A Primer on International Comity

The Supreme Court in Hilton v. Guyot (1895) famously defined international comity as “the recognition which one nation allows within its territory to the legislative, executive or judicial acts of another nation.” That definition is incomplete, however, as comity encompasses much more than the recognition of foreign acts. The Restatement (Fourth) of Foreign Relations Law defines international comity more broadly as “deference to foreign states that is not required by international law.”

Comity is not itself a doctrine, but rather a principle that informs a range of doctrines. This Primer describes different ways in which the principle of international comity manifests in procedural doctrines. After categorizing different types of comity-based doctrines, the Primer disambiguates different meanings of “comity abstention.”

Types of Comity Doctrines

It is helpful to distinguish comity doctrines by the type of foreign interest they are meant to accommodate. Doctrines of prescriptive comity recognize the interests of foreign lawmakers. Sovereign-party comity recognizes the interests of foreign governments as litigants. And doctrines of adjudicative comity recognize the interests of foreign courts.

It is also helpful to bear in mind that comity-based doctrines can require the affirmative recognition of foreign acts or decisions (what might be called “positive” comity doctrines) just as much as they might require restraint to make space for foreign interests (what might be called “negative” comity doctrines).

Prescriptive Comity

Positive doctrines of prescriptive comity include the Act of State doctrine, which directs U.S. courts to give effect to the decisions of foreign sovereigns within their own territory, and choice-of-law rules that lead U.S. courts to apply foreign law. As the U.S. Supreme Court put it in Bank of Augusta v. Earle (1839), “the laws of one [country], will, by the comity of nations, be recognized and executed in another.” Negative doctrines of prescriptive comity include the presumption against extraterritoriality and F. Hoffman-La Roche Ltd. v. Empagran S.A.’s (2004) principle of reasonableness, both of which are rules of statutory interpretation that limit the reach of federal statutes in part to avoid stepping on the toes of foreign lawmakers.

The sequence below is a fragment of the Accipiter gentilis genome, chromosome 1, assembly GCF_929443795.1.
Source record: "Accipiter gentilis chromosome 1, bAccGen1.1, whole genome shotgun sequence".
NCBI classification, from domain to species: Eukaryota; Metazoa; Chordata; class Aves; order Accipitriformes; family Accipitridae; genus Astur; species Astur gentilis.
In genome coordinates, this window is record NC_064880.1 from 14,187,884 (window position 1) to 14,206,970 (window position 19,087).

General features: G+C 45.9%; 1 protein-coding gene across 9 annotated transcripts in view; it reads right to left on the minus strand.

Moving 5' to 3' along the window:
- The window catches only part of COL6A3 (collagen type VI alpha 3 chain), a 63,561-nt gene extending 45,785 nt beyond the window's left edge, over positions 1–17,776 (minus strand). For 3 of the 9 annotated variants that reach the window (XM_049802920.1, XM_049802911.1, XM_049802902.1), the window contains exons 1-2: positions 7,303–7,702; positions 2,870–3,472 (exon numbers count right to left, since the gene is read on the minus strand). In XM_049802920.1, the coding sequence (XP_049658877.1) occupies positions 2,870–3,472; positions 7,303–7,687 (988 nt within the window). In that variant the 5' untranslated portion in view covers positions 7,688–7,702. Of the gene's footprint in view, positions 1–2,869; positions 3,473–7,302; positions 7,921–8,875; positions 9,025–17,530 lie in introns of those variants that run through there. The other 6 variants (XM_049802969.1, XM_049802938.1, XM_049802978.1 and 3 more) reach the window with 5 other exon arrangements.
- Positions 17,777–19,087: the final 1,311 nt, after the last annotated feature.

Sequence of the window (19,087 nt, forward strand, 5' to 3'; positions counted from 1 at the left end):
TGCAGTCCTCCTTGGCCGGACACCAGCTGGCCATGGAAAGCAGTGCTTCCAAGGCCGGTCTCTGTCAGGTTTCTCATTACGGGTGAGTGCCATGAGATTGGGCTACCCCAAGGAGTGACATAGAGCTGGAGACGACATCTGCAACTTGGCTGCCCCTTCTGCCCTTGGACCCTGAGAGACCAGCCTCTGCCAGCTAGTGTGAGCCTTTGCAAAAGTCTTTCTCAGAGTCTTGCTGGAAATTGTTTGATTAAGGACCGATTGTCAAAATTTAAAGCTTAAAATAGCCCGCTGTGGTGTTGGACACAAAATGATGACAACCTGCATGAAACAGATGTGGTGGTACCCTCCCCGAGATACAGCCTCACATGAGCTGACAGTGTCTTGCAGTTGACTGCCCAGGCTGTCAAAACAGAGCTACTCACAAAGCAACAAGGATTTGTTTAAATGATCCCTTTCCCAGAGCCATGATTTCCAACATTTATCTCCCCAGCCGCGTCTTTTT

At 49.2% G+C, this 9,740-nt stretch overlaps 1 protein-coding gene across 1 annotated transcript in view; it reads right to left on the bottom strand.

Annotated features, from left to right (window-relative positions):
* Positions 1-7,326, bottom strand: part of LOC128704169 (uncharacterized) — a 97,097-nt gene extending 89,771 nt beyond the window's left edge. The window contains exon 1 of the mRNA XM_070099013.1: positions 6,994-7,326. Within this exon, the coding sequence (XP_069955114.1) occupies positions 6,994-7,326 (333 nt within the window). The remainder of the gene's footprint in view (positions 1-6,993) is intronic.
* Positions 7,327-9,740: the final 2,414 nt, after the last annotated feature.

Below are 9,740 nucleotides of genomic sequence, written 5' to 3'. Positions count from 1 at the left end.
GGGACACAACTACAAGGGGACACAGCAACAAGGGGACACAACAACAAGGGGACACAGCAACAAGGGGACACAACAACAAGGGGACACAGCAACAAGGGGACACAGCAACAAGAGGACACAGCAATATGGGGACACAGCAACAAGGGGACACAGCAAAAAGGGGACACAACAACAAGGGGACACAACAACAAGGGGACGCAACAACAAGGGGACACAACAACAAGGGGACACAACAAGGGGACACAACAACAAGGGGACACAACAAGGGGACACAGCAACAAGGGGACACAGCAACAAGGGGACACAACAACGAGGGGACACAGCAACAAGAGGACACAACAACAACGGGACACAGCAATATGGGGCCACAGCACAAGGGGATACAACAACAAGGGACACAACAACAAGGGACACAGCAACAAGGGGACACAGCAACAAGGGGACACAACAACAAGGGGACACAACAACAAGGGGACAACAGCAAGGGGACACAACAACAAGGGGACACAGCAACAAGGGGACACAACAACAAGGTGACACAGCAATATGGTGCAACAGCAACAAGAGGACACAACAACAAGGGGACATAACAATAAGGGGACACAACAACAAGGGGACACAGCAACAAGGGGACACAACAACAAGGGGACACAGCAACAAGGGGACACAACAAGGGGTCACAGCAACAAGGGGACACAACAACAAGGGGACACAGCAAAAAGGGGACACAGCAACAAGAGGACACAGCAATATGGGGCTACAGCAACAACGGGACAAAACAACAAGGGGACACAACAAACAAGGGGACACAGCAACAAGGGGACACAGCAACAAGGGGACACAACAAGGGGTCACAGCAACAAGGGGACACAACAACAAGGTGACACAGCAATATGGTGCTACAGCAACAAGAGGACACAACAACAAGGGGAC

Sovereign-Party Comity

The Supreme Court has repeatedly recognized that foreign governments may appear as plaintiffs in U.S. courts as a matter of positive comity. Comity operates as a principle of restraint, however, in the field of immunities, shielding foreign states and government officials from suit in U.S. courts.

Adjudicative Comity

U.S. courts’ willingness to recognize and enforce foreign court judgments is an example of positive adjudicative comity. U.S. courts exercise restraint based on international comity when they limit discovery of evidence located abroad or avoid using antisuit injunctions.

There are also several negative adjudicative comity doctrines that permit judges to decline their jurisdiction out of respect for foreign courts. These include forum non conveniens, deference of foreign parallel proceedings, and coordination in cross-border bankruptcies. Some circuits have adopted negative adjudicative comity doctrines of prudential exhaustion and international comity abstention. The myriad options for deferring to foreign courts, along with inconsistent labeling, has led to some confusion in the courts. The remainder of this Primer attempts to disambiguate these different doctrines of negative adjudicative comity.